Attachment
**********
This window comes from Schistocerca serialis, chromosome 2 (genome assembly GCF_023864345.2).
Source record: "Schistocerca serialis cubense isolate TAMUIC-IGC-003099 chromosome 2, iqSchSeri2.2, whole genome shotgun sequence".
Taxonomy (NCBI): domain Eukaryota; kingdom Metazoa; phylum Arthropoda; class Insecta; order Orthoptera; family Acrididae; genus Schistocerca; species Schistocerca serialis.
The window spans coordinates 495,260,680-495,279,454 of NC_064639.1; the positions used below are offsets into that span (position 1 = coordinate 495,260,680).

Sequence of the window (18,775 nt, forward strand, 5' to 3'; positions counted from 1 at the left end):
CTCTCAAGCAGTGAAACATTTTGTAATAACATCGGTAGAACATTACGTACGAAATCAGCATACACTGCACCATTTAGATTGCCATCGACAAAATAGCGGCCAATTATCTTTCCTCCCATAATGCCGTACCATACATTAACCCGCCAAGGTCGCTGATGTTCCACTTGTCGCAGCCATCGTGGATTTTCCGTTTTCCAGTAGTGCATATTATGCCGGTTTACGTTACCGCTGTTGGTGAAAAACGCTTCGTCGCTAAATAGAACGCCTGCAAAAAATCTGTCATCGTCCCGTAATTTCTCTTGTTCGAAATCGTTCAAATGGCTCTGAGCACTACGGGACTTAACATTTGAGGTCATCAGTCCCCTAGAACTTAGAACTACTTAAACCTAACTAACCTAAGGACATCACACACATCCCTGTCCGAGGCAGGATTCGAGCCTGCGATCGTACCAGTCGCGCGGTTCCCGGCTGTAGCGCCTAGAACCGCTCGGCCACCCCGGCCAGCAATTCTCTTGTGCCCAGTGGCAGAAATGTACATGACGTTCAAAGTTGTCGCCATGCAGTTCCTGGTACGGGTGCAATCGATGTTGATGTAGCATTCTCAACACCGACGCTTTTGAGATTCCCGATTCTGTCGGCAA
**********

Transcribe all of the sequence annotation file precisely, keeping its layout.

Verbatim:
This window comes from Schistocerca serialis, chromosome 2 (genome assembly GCF_023864345.2).
Source record: "Schistocerca serialis cubense isolate TAMUIC-IGC-003099 chromosome 2, iqSchSeri2.2, whole genome shotgun sequence".
Taxonomy (NCBI): domain Eukaryota; kingdom Metazoa; phylum Arthropoda; class Insecta; order Orthoptera; family Acrididae; genus Schistocerca; species Schistocerca serialis.
The window spans coordinates 495,260,680-495,279,454 of NC_064639.1; the positions used below are offsets into that span (position 1 = coordinate 495,260,680).

Sequence of the window (18,775 nt, forward strand, 5' to 3'; positions counted from 1 at the left end):
CTCTCAAGCAGTGAAACATTTTGTAATAACATCGGTAGAACATTACGTACGAAATCAGCATACACTGCACCATTTAGATTGCCATCGACAAAATAGCGGCCAATTATCTTTCCTCCCATAATGCCGTACCATACATTAACCCGCCAAGGTCGCTGATGTTCCACTTGTCGCAGCCATCGTGGATTTTCCGTTTTCCAGTAGTGCATATTATGCCGGTTTACGTTACCGCTGTTGGTGAAAAACGCTTCGTCGCTAAATAGAACGCCTGCAAAAAATCTGTCATCGTCCCGTAATTTCTCTTGTTCGAAATCGTTCAAATGGCTCTGAGCACTACGGGACTTAACATTTGAGGTCATCAGTCCCCTAGAACTTAGAACTACTTAAACCTAACTAACCTAAGGACATCACACACATCCCTGTCCGAGGCAGGATTCGAGCCTGCGATCGTACCAGTCGCGCGGTTCCCGGCTGTAGCGCCTAGAACCGCTCGGCCACCCCGGCCAGCAATTCTCTTGTGCCCAGTGGCAGAAATGTACATGACGTTCAAAGTTGTCGCCATGCAGTTCCTGGTACGGGTGCAATCGATGTTGATGTAGCATTCTCAACACCGACGCTTTTGAGATTCCCGATTCTGTCGGCAA